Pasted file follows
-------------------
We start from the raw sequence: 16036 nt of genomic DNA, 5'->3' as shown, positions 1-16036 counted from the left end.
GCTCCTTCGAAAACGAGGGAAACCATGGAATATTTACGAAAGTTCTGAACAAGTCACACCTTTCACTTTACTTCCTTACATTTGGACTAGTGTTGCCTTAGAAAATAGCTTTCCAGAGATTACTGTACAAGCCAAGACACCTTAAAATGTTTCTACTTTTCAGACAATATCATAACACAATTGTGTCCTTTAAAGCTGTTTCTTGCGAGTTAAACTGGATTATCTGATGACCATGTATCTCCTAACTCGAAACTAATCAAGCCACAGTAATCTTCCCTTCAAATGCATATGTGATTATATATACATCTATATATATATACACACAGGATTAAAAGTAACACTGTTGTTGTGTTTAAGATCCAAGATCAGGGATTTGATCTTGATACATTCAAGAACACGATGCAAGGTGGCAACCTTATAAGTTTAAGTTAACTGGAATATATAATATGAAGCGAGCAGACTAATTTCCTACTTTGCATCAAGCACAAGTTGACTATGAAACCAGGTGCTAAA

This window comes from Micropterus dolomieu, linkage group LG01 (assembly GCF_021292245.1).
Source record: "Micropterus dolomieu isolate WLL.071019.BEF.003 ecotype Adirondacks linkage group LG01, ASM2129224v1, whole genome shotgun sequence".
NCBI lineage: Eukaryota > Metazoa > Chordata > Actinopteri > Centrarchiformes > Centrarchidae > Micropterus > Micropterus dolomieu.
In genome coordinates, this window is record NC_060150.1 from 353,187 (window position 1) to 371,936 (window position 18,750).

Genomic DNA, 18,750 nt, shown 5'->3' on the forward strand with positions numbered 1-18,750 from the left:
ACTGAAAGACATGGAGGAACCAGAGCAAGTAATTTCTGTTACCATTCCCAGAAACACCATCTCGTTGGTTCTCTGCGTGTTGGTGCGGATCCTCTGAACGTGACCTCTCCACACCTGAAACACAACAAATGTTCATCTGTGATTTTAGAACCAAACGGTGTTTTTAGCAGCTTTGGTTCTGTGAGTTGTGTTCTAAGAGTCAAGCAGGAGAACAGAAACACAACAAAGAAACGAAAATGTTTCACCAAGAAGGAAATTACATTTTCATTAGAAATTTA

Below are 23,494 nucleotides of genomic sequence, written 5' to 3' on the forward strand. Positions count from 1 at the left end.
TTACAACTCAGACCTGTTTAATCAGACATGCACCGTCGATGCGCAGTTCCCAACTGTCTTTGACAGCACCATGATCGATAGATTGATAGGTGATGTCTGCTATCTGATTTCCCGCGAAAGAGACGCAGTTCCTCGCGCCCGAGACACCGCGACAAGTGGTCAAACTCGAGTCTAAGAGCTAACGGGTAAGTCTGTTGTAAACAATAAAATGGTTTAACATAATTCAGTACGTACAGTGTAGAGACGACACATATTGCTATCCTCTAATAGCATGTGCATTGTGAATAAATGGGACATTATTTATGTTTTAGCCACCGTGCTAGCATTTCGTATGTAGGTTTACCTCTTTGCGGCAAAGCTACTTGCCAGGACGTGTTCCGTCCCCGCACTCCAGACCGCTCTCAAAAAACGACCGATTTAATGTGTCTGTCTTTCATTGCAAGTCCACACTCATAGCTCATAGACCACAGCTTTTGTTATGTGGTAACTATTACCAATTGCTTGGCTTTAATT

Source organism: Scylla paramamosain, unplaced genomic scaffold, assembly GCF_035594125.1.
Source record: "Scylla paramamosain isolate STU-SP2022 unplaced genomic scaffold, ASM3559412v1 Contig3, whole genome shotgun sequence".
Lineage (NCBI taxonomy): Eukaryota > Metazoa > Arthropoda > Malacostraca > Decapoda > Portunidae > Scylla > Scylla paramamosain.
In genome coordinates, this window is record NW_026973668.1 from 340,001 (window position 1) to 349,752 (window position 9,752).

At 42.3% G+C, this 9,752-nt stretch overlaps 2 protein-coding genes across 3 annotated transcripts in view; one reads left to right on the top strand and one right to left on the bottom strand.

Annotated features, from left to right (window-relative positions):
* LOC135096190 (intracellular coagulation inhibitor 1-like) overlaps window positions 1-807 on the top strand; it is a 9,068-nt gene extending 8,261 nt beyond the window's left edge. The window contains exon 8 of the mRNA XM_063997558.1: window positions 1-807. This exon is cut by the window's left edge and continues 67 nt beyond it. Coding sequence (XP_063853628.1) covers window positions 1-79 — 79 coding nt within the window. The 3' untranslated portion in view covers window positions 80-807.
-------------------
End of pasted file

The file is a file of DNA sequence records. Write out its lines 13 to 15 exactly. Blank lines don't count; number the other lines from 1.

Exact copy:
Lineage (NCBI taxonomy): Eukaryota > Metazoa > Arthropoda > Malacostraca > Decapoda > Portunidae > Scylla > Scylla paramamosain.
In genome coordinates, this window is record NW_026973668.1 from 340,001 (window position 1) to 349,752 (window position 9,752).

At 42.3% G+C, this 9,752-nt stretch overlaps 2 protein-coding genes across 3 annotated transcripts in view; one reads left to right on the top strand and one right to left on the bottom strand.